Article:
• reconstruction, restoration, or rehabilitation of a highway on the Interstate System if the number of toll-free non-HOV lanes, excluding auxiliary lanes, after reconstruction, restoration, or rehabilitation is not less than the number of toll-free non-HOV lanes, excluding auxiliary lanes, before reconstruction, restoration or rehabilitation; 
    • conversion of a high occupancy vehicle lane on a highway, bridge, or tunnel to a toll facility; and
    • preliminary studies to determine the feasibility of a toll facility for which Federal participation is authorized under this paragraph.
  • Self-Executing.  The bill removes the requirement that the government sponsor and FHWA execute a tolling agreement; the bill codifies the substantive requirements, making the provision self-executing.
  • Existing Toll Pilot Program.  The bill make it unnecessary to extend or expand the Interstate System Construction Toll Pilot Program, which will continue to run until its 2015 expiration date under SAFETEA-LU.
  • HOV Lanes.  The bill changes existing law to allow the conversion of HOV lanes to tolled lanes as part of the reconstruction, restoration or rehabilitation of a highway on the Interstate System.  The bill further authorizes the conversion of HOV lanes on a non-Interstate facility to a toll facility.
  • HOV Speed Restoration.  The bill modifies existing law to impose program sanctions for an agency's failure to bring an HOV facility into compliance within 180 days using the authorized measures specified.  This change to existing law establishes firm federal policy on taking affirmative action to maintain reasonable speeds in HOV lanes.  This reform in turn should facilitate conversion of  HOV lanes to HOT lanes.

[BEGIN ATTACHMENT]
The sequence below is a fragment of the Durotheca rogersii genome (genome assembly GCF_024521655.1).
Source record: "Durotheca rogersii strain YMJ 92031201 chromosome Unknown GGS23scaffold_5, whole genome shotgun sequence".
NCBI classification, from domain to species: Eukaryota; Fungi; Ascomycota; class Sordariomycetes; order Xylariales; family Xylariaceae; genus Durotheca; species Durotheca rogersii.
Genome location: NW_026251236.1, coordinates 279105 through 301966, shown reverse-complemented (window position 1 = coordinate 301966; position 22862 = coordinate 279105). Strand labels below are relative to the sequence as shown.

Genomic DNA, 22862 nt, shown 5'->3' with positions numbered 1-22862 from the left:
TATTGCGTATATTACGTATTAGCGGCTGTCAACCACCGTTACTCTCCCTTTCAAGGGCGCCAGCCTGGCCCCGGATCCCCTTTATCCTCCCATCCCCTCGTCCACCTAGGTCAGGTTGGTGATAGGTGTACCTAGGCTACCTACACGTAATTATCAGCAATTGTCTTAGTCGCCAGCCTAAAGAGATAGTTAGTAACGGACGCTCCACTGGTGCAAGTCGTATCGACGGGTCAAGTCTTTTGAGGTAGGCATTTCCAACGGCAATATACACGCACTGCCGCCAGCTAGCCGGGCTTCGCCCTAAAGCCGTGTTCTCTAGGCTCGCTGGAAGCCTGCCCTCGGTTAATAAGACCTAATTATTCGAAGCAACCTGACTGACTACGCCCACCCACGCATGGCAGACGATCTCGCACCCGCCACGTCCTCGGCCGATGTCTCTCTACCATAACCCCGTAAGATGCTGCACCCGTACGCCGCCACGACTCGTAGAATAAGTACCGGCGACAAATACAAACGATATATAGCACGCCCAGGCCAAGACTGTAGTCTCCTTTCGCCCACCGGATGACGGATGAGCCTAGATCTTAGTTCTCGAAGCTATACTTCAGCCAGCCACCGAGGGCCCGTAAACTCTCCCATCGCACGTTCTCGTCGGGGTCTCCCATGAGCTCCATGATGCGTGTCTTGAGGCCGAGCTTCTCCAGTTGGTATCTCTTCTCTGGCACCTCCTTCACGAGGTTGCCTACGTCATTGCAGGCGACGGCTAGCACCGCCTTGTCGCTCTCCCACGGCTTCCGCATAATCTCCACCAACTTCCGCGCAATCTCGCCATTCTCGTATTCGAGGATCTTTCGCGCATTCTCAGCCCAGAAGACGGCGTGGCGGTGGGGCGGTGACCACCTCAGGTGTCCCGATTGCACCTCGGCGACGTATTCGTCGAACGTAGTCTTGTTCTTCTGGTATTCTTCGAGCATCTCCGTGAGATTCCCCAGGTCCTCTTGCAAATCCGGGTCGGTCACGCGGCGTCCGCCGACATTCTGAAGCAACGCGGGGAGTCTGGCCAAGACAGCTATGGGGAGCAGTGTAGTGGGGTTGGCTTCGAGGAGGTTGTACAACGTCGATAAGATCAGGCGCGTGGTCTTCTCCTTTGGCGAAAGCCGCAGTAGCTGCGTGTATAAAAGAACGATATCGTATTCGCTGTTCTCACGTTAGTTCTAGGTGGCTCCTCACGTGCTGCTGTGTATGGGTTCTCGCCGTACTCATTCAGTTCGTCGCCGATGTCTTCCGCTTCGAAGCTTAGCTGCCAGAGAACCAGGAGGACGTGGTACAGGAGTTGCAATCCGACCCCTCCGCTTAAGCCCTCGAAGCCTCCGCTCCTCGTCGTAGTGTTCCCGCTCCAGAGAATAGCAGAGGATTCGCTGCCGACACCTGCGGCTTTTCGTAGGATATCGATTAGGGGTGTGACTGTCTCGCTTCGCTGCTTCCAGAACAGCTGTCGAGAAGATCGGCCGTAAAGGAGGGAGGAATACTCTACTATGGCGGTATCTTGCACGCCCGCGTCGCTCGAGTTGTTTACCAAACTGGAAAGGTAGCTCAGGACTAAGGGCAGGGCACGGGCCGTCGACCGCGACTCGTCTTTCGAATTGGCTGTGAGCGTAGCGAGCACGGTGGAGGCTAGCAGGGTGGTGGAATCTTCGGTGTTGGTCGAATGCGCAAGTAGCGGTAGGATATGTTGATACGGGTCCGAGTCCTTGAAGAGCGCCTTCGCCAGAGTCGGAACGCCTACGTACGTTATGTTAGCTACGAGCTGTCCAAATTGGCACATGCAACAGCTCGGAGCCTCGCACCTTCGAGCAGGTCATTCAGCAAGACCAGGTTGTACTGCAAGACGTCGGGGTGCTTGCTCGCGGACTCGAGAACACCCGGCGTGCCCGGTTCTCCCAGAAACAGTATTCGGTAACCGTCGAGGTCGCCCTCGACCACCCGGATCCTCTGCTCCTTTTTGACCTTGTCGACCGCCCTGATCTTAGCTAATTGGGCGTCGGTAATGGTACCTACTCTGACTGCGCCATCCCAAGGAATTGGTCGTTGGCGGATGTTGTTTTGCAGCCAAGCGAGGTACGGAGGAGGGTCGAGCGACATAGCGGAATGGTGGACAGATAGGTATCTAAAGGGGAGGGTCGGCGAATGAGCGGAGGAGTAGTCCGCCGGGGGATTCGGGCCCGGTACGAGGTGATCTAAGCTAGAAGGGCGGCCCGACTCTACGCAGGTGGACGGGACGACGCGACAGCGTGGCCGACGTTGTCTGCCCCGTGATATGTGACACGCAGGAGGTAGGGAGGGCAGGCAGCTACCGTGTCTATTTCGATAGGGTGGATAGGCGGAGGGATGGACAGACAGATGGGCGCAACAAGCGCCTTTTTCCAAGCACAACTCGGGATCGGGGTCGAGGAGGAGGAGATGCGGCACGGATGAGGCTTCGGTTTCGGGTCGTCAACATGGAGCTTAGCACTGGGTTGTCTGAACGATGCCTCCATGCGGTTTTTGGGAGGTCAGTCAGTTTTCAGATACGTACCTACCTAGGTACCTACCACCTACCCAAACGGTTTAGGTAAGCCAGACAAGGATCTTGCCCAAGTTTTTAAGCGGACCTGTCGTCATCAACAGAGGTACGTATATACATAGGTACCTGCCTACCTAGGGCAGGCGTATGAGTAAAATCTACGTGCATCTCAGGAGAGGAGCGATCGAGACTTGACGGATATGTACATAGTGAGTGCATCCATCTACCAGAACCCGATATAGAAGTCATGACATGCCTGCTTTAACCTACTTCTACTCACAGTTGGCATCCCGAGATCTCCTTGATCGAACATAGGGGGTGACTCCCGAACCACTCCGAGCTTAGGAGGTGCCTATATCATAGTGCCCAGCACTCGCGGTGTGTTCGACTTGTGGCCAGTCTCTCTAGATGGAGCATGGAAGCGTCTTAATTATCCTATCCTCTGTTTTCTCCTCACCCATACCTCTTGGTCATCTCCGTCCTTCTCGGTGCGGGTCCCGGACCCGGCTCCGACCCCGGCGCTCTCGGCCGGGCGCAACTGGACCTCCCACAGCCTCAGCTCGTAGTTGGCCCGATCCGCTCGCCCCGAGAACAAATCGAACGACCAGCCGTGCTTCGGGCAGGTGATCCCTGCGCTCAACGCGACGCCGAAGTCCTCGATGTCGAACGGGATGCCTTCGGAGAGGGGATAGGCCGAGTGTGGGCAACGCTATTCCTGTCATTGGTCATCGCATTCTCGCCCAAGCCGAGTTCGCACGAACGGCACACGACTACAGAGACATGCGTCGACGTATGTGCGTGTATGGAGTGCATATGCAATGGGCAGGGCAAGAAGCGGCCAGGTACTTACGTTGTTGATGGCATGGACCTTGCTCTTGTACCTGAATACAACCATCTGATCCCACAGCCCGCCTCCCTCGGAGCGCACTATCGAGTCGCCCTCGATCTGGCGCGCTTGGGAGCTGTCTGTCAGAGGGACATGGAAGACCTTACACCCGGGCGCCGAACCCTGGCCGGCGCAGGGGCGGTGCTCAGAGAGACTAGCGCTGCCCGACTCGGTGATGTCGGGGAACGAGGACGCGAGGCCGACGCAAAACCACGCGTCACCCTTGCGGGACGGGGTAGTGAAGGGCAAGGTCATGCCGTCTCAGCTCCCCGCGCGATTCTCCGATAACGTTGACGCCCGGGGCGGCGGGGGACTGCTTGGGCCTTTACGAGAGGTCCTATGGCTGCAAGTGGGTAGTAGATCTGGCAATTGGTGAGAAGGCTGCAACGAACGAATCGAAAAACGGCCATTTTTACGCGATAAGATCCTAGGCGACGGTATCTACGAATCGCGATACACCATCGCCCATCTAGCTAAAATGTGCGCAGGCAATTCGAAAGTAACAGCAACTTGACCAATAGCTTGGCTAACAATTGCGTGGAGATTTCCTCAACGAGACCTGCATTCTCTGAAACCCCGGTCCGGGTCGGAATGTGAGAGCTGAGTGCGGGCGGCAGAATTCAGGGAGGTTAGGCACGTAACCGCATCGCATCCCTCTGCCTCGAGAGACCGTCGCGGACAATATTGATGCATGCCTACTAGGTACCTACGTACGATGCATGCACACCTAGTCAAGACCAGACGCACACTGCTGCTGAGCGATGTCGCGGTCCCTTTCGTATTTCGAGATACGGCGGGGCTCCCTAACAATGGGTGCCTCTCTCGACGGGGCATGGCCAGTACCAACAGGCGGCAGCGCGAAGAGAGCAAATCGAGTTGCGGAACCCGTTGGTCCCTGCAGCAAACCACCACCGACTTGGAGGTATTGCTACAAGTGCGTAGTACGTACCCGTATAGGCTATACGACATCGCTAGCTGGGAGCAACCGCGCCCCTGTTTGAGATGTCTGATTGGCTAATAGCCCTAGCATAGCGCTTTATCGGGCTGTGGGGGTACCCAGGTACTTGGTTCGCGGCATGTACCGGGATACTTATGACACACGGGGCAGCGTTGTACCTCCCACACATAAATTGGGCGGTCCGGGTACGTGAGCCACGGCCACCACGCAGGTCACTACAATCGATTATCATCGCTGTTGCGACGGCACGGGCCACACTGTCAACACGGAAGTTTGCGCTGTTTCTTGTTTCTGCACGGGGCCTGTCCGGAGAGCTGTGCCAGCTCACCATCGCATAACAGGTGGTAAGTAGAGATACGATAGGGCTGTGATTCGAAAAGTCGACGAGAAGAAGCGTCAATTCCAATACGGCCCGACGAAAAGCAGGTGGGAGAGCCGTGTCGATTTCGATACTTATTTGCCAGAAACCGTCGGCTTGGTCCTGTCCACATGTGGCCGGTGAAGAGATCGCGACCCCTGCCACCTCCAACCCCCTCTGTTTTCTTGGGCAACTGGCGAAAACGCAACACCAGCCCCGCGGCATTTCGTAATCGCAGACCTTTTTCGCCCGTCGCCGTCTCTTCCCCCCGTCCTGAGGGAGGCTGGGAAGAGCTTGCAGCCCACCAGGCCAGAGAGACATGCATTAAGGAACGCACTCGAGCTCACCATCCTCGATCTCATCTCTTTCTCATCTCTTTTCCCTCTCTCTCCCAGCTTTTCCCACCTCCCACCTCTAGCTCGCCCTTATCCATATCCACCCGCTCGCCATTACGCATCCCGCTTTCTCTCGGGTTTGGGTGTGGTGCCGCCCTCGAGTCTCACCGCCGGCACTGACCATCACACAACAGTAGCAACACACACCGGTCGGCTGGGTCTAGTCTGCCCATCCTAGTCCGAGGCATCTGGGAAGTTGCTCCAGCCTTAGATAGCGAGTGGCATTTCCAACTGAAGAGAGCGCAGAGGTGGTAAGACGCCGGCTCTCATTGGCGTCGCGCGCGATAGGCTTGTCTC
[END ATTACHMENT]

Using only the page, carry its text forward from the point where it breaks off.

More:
Missed Opportunities: 

  • Existing Toll Pilot Programs.  The bill fails to address existing toll pilot programs, which means that Congress passed on an opportunity to preserve tolling in a small set of appropriate situations not covered by the bill's amendments.  As a result of the bill's failure to reauthorize the existing 15-project Express Lanes Demonstration Program, FHWA's authority to approve Express Lanes projects expired on June 30, 2012.  Furthermore, participation in both the Value Pricing Pilot Program and the Interstate System Reconstruction and Rehabilitation Pilot Program will continue to be limited – to 15 and three slots, respectively.  Currently, there is only one vacancy in the Value Pricing Pilot Program and all three of the Interstate System Reconstruction and Rehabilitation Pilot Program slots are filled.
  • HOV Lanes.  Despite the improvements to existing law related to the conversion of HOV lanes to tolled lanes noted above, the bill expressly bars tolling of HOV vehicles in converted lanes on the Interstate System.
  • Low-Emission Vehicle Exemption.  Instead of allowing the exemption of low-emission and energy efficient vehicles from high occupancy requirements and from HOT lane tolling expire, the bill extends the exemption through 2017.
  • Toll Discontinuation Authority.  The bill grants the Secretary the authority to order the discontinuation of tolls should a public authority not comply with the limitations on the use of toll revenues, until such time that an agreement is reached to achieve compliance.  The threat of exercise of this authority by the Secretary could conceivably undermine toll revenue financing for projects, although we believe credit markets will accept the risk.

Read part 1: MAP-21: Surface Transportation Reauthorization Ushers in Significant Changes to TIFIA

Read part 2: MAP-21 Creates Potential to Accelerate Project Delivery

Read part 4: MAP-21: Treatment of Public-Private Partnerships Under Surface Transportation Reauthorization